What does an Xactimate Line Item Include?
In order to know what a line item includes and whether we are using it correctly, we need to learn how to really dig into the line items.
What are we digging for? Treasure! That buried treasure is the company’s profits. The more you dig, the more treasure you will find.
So, let’s start on the surface. When you type in a line item, an “Item Image” shows up. This is definitely fool’s gold. Xactimate does a fine job describing what a line item includes, but they do a horrible job of showing you actual photo representation of what these items are.
In some cases, the photos can be just plain wrong. For example, type in “WTR DRY.” This is the line item for air movers.
Now, look at the image. I hope you’re not bringing that dirty air mover into somebody’s house…. But that’s not the point. If you add a plus sign (+) to the DRY, the line item turns to an axial air mover. Yet, the photo stays the same.
Would it be tough for Xact to stay updated with all new equipment photos all the time? Yes it would, and it sure wouldn’t be a profit generator for them.
So just be aware, the photos may get you close, but may not get you what you need for justification. So keep digging.
How Do You Dig Deep Into Line Items?
You can click beneath the photo or click the photo to get “Item Information” for that line item. This can be very useful when determining what a line item includes and excludes.
If you are being questioned on what a line item includes, come here first. Take a look at the description. If you were incorrect, that’s ok. At least you know and can make corrections in the future for accuracy’s sake.
If you are using the correct line item, you can take a screen shot of the description and send it to the adjuster.
Let the program be the mediator. If you are using Xactimate, (which isn’t a requirement, but that’s a conversation for another day) a positive of this program is that some things are black and white.
If the description says it, then that’s what it is. But not everything is like that. So, if the description isn’t enough, what do we do? Give up? No! Keep digging!
I’ll give you an example. You send your technicians to a job where a septic system backed up into the home. They get there and it looks like the toilet decided to turn itself into a bidet of sewage…. Disgusting.
Trust me, I’ve been there.
More important is the health of the property owner and the employees though.
Why? This is a Category 3 loss. The definition includes the words grossly contaminated, pathogenic, toxigenic and hazardous materials.
So your techs put on their PPE, set up containment, place an air filtration device and dehu and get to work. But when it comes time to bill for this job, what line items do you use?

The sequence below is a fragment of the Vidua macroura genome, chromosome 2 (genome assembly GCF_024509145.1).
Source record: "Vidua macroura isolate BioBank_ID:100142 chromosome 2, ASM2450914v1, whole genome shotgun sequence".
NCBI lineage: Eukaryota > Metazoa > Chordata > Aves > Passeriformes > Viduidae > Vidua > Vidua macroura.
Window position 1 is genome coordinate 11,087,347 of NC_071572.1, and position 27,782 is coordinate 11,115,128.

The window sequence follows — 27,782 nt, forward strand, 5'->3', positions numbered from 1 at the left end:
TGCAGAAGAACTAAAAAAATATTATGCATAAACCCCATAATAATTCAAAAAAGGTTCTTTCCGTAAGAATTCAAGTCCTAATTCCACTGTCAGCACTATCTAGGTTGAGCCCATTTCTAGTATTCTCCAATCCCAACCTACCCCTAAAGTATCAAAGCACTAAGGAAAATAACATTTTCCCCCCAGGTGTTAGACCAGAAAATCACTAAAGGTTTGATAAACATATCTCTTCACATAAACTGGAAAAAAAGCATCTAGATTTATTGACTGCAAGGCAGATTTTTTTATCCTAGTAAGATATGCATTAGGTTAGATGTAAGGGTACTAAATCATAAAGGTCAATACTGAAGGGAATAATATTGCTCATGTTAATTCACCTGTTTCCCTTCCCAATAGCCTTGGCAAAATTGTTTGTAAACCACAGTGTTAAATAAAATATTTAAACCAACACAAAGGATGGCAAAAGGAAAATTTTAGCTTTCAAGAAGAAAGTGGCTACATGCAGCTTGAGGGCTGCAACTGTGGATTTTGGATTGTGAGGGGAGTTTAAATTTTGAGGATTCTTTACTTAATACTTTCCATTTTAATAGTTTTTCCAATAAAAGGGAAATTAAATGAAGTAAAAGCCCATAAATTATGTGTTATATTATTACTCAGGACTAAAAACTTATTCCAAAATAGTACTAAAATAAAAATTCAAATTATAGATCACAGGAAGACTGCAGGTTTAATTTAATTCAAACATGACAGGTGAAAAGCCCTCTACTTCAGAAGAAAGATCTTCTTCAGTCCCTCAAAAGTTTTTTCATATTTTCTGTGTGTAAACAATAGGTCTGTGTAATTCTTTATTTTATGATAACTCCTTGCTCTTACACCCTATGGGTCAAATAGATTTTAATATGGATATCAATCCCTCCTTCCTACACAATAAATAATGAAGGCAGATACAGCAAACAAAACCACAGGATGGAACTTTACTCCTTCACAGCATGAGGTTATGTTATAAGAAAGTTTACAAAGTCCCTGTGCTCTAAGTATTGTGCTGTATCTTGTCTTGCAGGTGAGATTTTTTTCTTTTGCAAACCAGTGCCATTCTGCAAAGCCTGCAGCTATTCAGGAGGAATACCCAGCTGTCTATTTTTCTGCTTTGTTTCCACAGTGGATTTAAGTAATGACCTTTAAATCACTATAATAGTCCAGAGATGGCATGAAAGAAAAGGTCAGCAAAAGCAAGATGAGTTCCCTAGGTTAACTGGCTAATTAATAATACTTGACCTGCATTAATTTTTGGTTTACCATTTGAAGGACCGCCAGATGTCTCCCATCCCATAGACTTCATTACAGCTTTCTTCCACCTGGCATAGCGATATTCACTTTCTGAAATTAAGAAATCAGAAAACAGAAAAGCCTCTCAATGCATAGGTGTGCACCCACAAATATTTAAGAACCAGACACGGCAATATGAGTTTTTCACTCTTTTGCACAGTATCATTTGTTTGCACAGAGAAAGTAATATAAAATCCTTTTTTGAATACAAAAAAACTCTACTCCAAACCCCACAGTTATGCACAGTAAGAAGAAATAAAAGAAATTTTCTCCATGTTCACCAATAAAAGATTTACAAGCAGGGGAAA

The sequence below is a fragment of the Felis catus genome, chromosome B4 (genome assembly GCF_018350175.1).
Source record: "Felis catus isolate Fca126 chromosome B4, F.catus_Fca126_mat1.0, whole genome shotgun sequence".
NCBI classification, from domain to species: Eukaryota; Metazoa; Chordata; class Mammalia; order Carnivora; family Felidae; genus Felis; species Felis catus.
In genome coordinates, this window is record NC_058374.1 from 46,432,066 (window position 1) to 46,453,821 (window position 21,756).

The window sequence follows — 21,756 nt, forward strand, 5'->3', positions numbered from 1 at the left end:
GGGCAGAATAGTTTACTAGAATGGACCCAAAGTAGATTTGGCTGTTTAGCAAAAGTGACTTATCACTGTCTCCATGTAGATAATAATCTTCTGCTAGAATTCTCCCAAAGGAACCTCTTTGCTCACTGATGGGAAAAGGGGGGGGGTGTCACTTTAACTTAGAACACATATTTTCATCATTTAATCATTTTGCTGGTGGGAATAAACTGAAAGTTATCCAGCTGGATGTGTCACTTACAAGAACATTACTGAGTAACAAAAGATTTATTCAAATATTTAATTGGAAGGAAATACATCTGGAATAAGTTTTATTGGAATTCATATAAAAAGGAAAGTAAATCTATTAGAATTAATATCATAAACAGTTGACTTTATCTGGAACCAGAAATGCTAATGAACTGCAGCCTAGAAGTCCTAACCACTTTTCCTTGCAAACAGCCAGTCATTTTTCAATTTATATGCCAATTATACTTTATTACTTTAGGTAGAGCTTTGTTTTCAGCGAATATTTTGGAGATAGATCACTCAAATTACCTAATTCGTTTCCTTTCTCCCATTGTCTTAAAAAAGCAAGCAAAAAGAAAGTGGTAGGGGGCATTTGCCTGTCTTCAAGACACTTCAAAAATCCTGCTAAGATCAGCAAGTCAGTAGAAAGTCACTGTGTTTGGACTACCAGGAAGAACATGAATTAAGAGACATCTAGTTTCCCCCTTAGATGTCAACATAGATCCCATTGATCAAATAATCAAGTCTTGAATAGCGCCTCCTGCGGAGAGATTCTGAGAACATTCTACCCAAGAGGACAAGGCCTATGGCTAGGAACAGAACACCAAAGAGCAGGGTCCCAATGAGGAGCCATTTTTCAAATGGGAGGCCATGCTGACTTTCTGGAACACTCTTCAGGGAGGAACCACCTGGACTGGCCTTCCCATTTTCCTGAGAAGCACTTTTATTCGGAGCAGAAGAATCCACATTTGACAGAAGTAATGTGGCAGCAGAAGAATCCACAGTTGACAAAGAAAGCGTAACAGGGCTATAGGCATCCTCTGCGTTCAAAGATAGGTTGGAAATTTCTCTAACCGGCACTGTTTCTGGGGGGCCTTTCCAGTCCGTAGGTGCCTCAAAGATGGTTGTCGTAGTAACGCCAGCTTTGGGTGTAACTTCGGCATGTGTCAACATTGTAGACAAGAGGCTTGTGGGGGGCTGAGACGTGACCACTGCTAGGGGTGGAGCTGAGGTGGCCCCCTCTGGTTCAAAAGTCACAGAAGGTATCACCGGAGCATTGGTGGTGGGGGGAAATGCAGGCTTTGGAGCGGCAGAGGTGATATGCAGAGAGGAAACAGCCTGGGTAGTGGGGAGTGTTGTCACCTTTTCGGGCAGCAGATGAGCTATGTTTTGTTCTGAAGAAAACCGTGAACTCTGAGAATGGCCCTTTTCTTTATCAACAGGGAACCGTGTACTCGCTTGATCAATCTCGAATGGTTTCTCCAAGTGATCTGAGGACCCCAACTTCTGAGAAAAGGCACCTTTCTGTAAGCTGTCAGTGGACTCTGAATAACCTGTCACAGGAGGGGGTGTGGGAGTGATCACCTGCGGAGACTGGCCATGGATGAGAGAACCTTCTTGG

Do you use line items in the WTR category or the HMR category?
When you have a pricing question an excellent source is xactware themselves. Send an email to email@example.com. I did this and their response was relatively vague… but somewhat insightful for a few reasons.
I hear often that anytime we wear PPE, we should be charging HMR line items.
Xactware’s response to this was: “Items that are duplicates within the HMR and WTR categories are for ease of estimating and typically share the same assumptions of time for the work being performed; the major difference will be the labor trade involved in completing the task, not based on whether or not they’re wearing personal protective equipment (PPE).
The WTR category is used primarily for water restoration/mitigation and uses CLN-R Cleaning remediation technician laborer trained in water remediation.
We have the category HMR for hazardous material remediation, which will contain line items specific to this type of remediation (e.g. Asbestos. Lead, mold, etc.)”
All of this information can be found in the item descriptions for WTRLAB and HMRLAB. The definition for the HMR labor trade (HMRT) in Xactimate says they would “use various cleaning and restoration/remediation techniques and methods for testing, handling, processing, packaging, and removal and/or remediation to hazardous materials. This may include asbestos, lead, mold, etc.”
The second thing they said that is of interest is: “Ultimately, which items to add to an estimate, how they are applied, which labor trade is used, the pricing, etc. would be up to the parties involved to determine.”
In conclusion, you will have to find the justification for charging HMR.
Xactware will not necessarily back you if you are using cleaning technicians (CLN-R) and charging for hazardous remediation techs (HMRT).
You can charge whatever you want. But getting paid for it may be challenging. If you are getting paid for it regularly, then good!
If you are having pushback, this is why. Find your justification for charging HMRT labor and keep up the good fight.
Nick Sharp has worked with Jeremy Reets for over a decade now. He started in carpet cleaning and mitigation before moving to the construction side as a project manager. He then was the senior estimator for Champion Construction for over 8 years. Since its inception in 2015, Nick has been an instructor of our Restoration Estimating & Negotiating course. His most recent venture is as a restoration estimate consultant. Nick is an Xactware Certified Trainer and is also has his Level 3 Certifications in Xact 28 and X1. He’s a bad boy on that sketch but better at finding lost money!